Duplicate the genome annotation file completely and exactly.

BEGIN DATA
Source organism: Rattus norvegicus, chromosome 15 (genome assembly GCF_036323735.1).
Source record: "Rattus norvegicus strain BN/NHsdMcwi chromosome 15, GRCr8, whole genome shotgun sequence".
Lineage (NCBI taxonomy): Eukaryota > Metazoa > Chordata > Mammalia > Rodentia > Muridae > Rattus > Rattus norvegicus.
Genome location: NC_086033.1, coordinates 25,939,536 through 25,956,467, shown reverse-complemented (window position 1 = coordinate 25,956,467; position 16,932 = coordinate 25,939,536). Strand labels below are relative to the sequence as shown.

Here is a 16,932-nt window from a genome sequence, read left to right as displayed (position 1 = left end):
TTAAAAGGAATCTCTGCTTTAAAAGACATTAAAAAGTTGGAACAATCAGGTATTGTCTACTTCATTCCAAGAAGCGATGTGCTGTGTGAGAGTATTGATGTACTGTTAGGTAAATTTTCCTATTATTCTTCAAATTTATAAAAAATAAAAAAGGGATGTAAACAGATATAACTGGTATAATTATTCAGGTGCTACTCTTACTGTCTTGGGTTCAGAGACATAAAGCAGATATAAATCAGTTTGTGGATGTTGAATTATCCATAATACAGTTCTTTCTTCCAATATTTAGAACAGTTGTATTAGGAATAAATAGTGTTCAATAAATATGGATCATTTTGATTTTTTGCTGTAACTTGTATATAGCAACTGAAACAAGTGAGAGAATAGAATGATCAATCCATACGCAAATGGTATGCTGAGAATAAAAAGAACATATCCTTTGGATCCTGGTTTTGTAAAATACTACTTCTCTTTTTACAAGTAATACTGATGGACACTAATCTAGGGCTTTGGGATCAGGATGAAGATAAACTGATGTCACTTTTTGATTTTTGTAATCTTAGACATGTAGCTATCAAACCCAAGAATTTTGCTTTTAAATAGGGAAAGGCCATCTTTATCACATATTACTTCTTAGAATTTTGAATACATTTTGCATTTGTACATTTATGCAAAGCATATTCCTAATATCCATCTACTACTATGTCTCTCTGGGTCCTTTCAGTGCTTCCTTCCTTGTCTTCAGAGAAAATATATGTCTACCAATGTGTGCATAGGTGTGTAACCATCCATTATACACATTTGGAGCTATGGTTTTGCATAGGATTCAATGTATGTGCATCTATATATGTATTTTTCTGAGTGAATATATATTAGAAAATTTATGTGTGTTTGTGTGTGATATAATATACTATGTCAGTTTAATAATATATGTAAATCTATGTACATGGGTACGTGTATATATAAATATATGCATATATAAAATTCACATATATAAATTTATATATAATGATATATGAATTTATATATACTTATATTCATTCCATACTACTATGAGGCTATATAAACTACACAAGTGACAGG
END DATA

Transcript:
Source organism: Rattus norvegicus, chromosome 15 (genome assembly GCF_036323735.1).
Source record: "Rattus norvegicus strain BN/NHsdMcwi chromosome 15, GRCr8, whole genome shotgun sequence".
Lineage (NCBI taxonomy): Eukaryota > Metazoa > Chordata > Mammalia > Rodentia > Muridae > Rattus > Rattus norvegicus.
Genome location: NC_086033.1, coordinates 25,939,536 through 25,956,467, shown reverse-complemented (window position 1 = coordinate 25,956,467; position 16,932 = coordinate 25,939,536). Strand labels below are relative to the sequence as shown.

Here is a 16,932-nt window from a genome sequence, read left to right as displayed (position 1 = left end):
TTAAAAGGAATCTCTGCTTTAAAAGACATTAAAAAGTTGGAACAATCAGGTATTGTCTACTTCATTCCAAGAAGCGATGTGCTGTGTGAGAGTATTGATGTACTGTTAGGTAAATTTTCCTATTATTCTTCAAATTTATAAAAAATAAAAAAGGGATGTAAACAGATATAACTGGTATAATTATTCAGGTGCTACTCTTACTGTCTTGGGTTCAGAGACATAAAGCAGATATAAATCAGTTTGTGGATGTTGAATTATCCATAATACAGTTCTTTCTTCCAATATTTAGAACAGTTGTATTAGGAATAAATAGTGTTCAATAAATATGGATCATTTTGATTTTTTGCTGTAACTTGTATATAGCAACTGAAACAAGTGAGAGAATAGAATGATCAATCCATACGCAAATGGTATGCTGAGAATAAAAAGAACATATCCTTTGGATCCTGGTTTTGTAAAATACTACTTCTCTTTTTACAAGTAATACTGATGGACACTAATCTAGGGCTTTGGGATCAGGATGAAGATAAACTGATGTCACTTTTTGATTTTTGTAATCTTAGACATGTAGCTATCAAACCCAAGAATTTTGCTTTTAAATAGGGAAAGGCCATCTTTATCACATATTACTTCTTAGAATTTTGAATACATTTTGCATTTGTACATTTATGCAAAGCATATTCCTAATATCCATCTACTACTATGTCTCTCTGGGTCCTTTCAGTGCTTCCTTCCTTGTCTTCAGAGAAAATATATGTCTACCAATGTGTGCATAGGTGTGTAACCATCCATTATACACATTTGGAGCTATGGTTTTGCATAGGATTCAATGTATGTGCATCTATATATGTATTTTTCTGAGTGAATATATATTAGAAAATTTATGTGTGTTTGTGTGTGATATAATATACTATGTCAGTTTAATAATATATGTAAATCTATGTACATGGGTACGTGTATATATAAATATATGCATATATAAAATTCACATATATAAATTTATATATAATGATATATGAATTTATATATACTTATATTCATTCCATACTACTATGAGGCTATATAAACTACACAAGTGACAGG